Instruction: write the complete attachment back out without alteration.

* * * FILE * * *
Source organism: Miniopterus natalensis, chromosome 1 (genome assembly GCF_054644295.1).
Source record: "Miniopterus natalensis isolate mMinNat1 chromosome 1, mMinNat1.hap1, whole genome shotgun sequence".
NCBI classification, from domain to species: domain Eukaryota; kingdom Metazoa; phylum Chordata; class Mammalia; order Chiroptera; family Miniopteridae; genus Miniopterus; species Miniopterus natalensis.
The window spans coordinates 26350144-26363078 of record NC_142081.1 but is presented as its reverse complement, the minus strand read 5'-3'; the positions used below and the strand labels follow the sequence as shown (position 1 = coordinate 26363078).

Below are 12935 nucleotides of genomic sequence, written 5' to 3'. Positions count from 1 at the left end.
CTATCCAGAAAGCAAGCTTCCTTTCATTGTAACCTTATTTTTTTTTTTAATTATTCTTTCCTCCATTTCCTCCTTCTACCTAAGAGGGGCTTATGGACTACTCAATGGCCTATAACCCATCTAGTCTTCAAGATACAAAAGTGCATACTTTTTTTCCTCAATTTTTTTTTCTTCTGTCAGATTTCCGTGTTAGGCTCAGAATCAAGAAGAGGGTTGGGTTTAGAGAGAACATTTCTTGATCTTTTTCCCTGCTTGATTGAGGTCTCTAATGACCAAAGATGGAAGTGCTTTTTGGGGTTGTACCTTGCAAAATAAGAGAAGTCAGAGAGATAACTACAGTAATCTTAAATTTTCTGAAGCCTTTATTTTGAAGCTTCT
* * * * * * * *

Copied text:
Source organism: Miniopterus natalensis, chromosome 1 (genome assembly GCF_054644295.1).
Source record: "Miniopterus natalensis isolate mMinNat1 chromosome 1, mMinNat1.hap1, whole genome shotgun sequence".
NCBI classification, from domain to species: domain Eukaryota; kingdom Metazoa; phylum Chordata; class Mammalia; order Chiroptera; family Miniopteridae; genus Miniopterus; species Miniopterus natalensis.
The window spans coordinates 26350144-26363078 of record NC_142081.1 but is presented as its reverse complement, the minus strand read 5'-3'; the positions used below and the strand labels follow the sequence as shown (position 1 = coordinate 26363078).

Below are 12935 nucleotides of genomic sequence, written 5' to 3'. Positions count from 1 at the left end.
CTATCCAGAAAGCAAGCTTCCTTTCATTGTAACCTTATTTTTTTTTTTAATTATTCTTTCCTCCATTTCCTCCTTCTACCTAAGAGGGGCTTATGGACTACTCAATGGCCTATAACCCATCTAGTCTTCAAGATACAAAAGTGCATACTTTTTTTCCTCAATTTTTTTTTCTTCTGTCAGATTTCCGTGTTAGGCTCAGAATCAAGAAGAGGGTTGGGTTTAGAGAGAACATTTCTTGATCTTTTTCCCTGCTTGATTGAGGTCTCTAATGACCAAAGATGGAAGTGCTTTTTGGGGTTGTACCTTGCAAAATAAGAGAAGTCAGAGAGATAACTACAGTAATCTTAAATTTTCTGAAGCCTTTATTTTGAAGCTTCT